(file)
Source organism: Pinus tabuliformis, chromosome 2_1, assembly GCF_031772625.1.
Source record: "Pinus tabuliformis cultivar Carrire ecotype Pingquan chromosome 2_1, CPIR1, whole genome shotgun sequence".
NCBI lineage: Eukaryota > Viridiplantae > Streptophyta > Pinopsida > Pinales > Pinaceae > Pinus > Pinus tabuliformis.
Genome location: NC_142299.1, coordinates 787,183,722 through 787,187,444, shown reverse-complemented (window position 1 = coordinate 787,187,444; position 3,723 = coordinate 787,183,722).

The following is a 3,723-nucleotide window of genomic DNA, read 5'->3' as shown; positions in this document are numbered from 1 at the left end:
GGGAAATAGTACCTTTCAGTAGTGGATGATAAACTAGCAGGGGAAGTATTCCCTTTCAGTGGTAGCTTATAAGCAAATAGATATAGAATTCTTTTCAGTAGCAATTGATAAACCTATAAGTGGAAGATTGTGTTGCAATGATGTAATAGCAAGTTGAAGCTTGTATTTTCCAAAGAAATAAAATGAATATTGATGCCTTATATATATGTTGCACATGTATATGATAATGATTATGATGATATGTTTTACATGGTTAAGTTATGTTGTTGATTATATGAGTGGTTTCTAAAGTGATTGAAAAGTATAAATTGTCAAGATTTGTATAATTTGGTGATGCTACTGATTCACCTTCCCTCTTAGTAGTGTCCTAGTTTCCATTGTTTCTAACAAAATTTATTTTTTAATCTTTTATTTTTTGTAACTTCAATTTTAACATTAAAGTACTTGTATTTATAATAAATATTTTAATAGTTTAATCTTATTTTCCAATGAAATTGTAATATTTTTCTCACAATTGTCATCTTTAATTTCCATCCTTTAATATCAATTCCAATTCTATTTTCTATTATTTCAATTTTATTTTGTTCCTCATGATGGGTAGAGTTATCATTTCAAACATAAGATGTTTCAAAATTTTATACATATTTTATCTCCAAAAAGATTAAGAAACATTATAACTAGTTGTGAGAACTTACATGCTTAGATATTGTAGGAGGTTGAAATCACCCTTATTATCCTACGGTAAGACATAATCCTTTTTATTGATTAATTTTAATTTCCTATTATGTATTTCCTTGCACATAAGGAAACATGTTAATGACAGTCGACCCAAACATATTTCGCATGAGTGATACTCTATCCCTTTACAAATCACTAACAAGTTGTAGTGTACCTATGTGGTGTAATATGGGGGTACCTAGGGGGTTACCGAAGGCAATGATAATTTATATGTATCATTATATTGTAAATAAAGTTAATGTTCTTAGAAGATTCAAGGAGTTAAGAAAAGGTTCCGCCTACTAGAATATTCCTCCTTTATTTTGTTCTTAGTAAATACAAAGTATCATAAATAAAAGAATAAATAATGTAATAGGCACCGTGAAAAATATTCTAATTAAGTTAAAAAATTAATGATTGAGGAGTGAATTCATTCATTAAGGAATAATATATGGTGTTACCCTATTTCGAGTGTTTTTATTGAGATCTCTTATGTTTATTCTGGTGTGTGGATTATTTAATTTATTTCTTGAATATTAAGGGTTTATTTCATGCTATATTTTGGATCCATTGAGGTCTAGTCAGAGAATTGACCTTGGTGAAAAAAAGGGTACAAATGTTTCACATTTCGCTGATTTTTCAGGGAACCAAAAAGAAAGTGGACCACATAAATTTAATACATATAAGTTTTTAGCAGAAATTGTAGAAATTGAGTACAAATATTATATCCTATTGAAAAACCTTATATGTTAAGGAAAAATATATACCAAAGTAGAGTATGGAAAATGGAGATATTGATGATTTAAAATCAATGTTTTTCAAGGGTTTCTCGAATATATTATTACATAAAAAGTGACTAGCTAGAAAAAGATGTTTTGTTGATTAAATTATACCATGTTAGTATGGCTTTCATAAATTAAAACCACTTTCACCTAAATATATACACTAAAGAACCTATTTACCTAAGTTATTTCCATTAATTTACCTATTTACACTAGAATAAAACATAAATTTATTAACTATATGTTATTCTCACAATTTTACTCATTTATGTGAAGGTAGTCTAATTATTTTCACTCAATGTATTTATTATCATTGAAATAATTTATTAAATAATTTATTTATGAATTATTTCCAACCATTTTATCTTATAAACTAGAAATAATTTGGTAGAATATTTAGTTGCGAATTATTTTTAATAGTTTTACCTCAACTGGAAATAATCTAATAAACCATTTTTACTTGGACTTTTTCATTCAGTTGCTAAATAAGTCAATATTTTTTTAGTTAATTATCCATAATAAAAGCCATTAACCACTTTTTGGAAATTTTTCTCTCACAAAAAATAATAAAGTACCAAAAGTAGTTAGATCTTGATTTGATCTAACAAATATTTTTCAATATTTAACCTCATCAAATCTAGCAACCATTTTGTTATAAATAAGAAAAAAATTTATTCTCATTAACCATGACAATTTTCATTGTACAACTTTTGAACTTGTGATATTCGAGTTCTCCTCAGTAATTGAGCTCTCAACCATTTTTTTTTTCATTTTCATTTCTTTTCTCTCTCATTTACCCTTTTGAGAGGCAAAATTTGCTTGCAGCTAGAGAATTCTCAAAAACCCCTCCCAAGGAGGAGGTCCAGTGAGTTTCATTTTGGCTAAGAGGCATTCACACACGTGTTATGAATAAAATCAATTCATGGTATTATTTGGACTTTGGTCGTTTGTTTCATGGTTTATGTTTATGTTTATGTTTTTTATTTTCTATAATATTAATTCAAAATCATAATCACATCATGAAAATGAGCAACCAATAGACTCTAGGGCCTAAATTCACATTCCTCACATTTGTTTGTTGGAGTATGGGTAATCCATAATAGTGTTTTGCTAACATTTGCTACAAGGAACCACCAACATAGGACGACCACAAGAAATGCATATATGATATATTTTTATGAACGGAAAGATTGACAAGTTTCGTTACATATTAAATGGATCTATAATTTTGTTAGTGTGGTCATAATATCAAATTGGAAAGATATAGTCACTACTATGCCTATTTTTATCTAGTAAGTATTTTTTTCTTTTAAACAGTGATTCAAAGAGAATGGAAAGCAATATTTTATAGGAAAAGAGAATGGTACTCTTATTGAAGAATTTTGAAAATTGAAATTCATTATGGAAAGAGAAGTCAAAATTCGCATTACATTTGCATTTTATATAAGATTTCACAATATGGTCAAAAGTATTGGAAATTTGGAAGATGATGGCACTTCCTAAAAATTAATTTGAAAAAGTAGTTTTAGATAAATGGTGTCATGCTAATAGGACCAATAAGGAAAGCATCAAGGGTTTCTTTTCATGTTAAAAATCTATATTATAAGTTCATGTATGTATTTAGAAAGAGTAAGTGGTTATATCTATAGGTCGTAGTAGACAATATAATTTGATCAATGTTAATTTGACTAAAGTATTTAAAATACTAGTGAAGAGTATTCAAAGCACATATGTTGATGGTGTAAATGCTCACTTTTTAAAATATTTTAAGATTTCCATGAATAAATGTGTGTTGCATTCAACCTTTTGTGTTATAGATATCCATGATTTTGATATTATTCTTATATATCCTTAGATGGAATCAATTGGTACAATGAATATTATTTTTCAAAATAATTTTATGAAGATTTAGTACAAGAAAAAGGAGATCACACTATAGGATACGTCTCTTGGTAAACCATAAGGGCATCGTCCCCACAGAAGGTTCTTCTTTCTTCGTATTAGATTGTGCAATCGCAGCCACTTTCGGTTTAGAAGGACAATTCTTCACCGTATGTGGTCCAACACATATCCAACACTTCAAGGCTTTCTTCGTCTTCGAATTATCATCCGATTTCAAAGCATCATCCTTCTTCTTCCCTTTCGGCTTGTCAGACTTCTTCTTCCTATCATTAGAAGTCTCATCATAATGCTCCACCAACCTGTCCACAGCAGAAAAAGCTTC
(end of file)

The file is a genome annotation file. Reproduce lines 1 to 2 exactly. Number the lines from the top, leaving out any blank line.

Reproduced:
Source organism: Pinus tabuliformis, chromosome 2_1, assembly GCF_031772625.1.
Source record: "Pinus tabuliformis cultivar Carrire ecotype Pingquan chromosome 2_1, CPIR1, whole genome shotgun sequence".